Wednesday, December 2, 2015

CDFI Cluster Demonstration Project

Alexander Von Hoffman
Senior Research Fellow
In December 2013 the JPMorgan Chase Global Philanthropy Foundation issued a call for proposals for groups of Community Development Financial Institutions (CDFIs) to coordinate financial programs to alleviate problems facing low- and moderate-income communities, small businesses, and individuals. In January 2014 the foundation announced awards, totaling $33 million over a three-year period, to seven CDFI collaboratives. At the request of JPMorgan Chase Global Philanthropy, Alexander von Hoffman profiled the characteristics, objectives, methods, and achievements of each of the CDFI collaboratives in the first phases of their work. 

Purpose and Problems of CDFIs

In working- and lower-class neighborhoods in the United States, stability, let alone opportunity, is hard to come by. It can be difficult to get a loan on fair terms to buy a house or expand a business, particularly where African Americans, Hispanic Americans, and immigrants live. In such areas, there is often no transportation to school, jobs, and shops. In some places a store with the necessity of life – food – is nowhere to be found.

Yet conventional banks are often reluctant to make loans for such specialized and sometimes risky purposes. Fortunately, in recent years, federally funded nonprofit lending organizations – known officially as community development financial institutions or CDFIs – have moved in to fill the gap in credit for these needs.

CDFIs are engaged in a demanding business. Their customers may be inexperienced in formal banking or have challenging circumstances – such as a recent home foreclosure, the launch of a new and untested business venture, or even the lack of legal citizenship status.

To provide credit in such situations requires that CDFI officers learn about their clients’ situation and craft appropriate solutions. They might have to customize a loan product or provide personal technical assistance. In more extreme cases, CDFI officers may have to seek out and educate people about the benefits of proper credit.

Given the nature of CDFIs’ business, many of them find it difficult to provide credit on a scale large enough to make a visible impact on low-income communities. Low balance-sheets, lack of operating capital, and insufficient revenue streams can prevent CDFIs from increasing lending activities or expanding their service areas geographically.

Successful CDFIs have found that one of the best ways to overcome these obstacles is to collaborate with other CDFIs.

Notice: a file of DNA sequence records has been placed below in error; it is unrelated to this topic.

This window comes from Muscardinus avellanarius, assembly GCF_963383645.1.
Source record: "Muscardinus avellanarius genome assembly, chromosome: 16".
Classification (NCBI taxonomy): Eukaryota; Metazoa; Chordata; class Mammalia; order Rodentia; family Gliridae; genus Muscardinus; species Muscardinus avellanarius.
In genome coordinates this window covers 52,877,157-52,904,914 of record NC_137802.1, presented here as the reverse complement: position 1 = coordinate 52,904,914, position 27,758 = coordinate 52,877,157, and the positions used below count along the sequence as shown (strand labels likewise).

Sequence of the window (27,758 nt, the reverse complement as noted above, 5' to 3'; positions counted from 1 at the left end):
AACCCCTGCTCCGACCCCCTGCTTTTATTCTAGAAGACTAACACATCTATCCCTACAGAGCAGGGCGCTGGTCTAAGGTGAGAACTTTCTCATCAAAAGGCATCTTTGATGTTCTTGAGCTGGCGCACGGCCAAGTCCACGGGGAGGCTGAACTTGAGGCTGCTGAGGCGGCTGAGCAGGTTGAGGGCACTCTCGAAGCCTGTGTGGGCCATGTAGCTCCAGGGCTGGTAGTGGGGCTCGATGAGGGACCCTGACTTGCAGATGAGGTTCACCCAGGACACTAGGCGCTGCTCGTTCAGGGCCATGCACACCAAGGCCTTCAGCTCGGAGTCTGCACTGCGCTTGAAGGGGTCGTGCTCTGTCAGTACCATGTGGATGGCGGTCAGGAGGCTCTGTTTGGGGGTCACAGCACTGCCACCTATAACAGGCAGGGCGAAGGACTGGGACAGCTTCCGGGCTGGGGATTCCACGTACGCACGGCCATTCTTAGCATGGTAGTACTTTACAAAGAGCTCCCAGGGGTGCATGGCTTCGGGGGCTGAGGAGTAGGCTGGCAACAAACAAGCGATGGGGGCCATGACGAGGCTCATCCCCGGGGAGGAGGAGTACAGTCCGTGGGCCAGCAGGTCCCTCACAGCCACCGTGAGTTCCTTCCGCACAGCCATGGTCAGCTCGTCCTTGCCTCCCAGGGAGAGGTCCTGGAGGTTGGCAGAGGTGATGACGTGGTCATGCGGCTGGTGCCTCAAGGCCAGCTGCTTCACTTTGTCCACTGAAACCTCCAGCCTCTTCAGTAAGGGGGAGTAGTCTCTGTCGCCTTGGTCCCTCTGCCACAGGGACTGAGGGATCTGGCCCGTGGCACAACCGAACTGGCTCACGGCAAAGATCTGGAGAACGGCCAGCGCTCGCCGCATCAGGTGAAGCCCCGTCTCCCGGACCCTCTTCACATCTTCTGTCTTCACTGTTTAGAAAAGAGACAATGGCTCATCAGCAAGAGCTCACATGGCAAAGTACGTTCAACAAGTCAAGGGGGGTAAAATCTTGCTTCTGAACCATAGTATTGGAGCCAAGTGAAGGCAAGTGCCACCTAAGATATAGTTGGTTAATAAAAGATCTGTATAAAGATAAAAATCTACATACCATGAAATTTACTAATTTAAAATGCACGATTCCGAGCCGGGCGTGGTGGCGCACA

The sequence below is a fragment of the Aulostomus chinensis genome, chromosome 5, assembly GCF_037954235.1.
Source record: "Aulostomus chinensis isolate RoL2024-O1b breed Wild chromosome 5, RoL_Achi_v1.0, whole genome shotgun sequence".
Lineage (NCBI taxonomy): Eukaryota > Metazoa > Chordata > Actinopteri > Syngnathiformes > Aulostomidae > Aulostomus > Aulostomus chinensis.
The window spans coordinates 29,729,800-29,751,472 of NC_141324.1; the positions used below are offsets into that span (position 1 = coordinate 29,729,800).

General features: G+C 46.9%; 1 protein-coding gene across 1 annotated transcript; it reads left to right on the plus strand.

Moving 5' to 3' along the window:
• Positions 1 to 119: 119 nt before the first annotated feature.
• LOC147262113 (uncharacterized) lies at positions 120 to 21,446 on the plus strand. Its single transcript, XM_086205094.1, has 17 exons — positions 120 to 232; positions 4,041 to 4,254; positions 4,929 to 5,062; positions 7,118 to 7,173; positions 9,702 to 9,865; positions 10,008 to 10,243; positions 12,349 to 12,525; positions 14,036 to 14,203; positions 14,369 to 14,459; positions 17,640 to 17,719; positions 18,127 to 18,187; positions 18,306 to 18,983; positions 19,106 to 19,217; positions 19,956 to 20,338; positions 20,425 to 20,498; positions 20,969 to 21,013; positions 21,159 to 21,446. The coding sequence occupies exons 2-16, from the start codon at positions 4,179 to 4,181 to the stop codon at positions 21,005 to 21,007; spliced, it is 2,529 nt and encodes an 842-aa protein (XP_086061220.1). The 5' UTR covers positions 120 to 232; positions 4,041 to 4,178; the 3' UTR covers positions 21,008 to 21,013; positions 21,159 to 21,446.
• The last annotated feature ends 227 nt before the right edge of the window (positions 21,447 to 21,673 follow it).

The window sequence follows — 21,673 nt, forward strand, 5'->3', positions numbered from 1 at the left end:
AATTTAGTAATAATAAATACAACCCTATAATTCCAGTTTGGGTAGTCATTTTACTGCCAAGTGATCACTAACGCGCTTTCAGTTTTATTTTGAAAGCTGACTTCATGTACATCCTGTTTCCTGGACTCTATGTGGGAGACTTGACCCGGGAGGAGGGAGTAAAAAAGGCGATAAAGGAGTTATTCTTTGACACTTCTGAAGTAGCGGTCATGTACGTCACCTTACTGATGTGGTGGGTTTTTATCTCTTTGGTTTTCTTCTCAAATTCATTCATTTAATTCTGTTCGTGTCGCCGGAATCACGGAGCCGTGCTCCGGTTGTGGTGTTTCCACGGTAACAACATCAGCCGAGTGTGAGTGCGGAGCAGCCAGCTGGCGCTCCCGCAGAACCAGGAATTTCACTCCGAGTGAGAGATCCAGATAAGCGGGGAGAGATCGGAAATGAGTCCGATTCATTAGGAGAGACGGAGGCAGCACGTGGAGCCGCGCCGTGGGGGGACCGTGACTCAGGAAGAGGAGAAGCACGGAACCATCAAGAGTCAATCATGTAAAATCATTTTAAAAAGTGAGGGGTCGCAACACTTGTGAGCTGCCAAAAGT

The First Round of PRO Neighborhoods Awards

To jumpstart collaborations among CDFIs, in January 2014 JP Morgan Chase Global Philanthropy Foundation awarded seven CDFI collaborative clusters, including twenty-seven CDFIs doing widely different work in diverse locales. In the first phase of the foundation’s PRO Neighborhoods program (Partnerships for Raising Opportunity in Neighborhoods) these grants totaled $33 million over a three-year period.

Although the grant period has more than a year to run, our initial evaluation shows the awards have had a striking effect both on the ground and on the CDFIs themselves.

The award capital and its leveraged investment have helped CDFIs strengthen their balance sheets immensely. The seven collaborative clusters have so far raised more than $226 million, or almost seven times the original amount, to carry out their community development programs.

CDFI members of the clusters have ramped up scale of production and expanded their reach across new geographies and types of customers. They have also devised new methods of communication and lending practices suited to the oft-neglected needs of low-income clients.

The CDFI clusters have undertaken a remarkably wide variety of endeavors, including lending to small businesses that are minority-owned or in low-income neighborhoods, helping mobile-home owners purchase and manage their communities, increasing the provision of fresh healthy food, aiding and financing the minority and immigrant owners of low-rent apartment buildings in Chicago, and generating equitable transit-oriented development in the poor and working-class Latino neighborhoods of Phoenix.

The process of collaborating itself helped boost the participating CDFIs. By meeting, discussing, and coordinating with one another, leaders and staff members learned about obstacles in the field, ways to mesh business cultures, and best practices to achieve their desired results.

Having made a great impact on low-income communities and numerous CDFIs that serve such communities, the first round of the PRO Neighborhoods awards has demonstrated that funding CDFI collaborations can be an effective way to support a wide array of underserved populations. Furthermore, the awards is project has helped to lay the foundations for the growth of these CDFIs that will allow them to expand their programs into the future.

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